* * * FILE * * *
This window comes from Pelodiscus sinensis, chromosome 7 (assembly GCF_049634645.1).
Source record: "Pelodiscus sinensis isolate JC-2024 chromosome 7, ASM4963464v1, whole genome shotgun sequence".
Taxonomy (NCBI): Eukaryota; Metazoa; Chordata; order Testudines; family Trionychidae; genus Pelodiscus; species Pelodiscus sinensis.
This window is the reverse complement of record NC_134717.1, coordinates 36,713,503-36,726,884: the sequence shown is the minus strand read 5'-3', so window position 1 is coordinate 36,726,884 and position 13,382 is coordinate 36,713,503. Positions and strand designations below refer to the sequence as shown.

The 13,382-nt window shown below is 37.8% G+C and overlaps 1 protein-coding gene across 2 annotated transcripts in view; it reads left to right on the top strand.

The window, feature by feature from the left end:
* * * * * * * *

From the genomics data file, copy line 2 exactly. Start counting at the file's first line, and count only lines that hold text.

Source record: "Pelodiscus sinensis isolate JC-2024 chromosome 7, ASM4963464v1, whole genome shotgun sequence".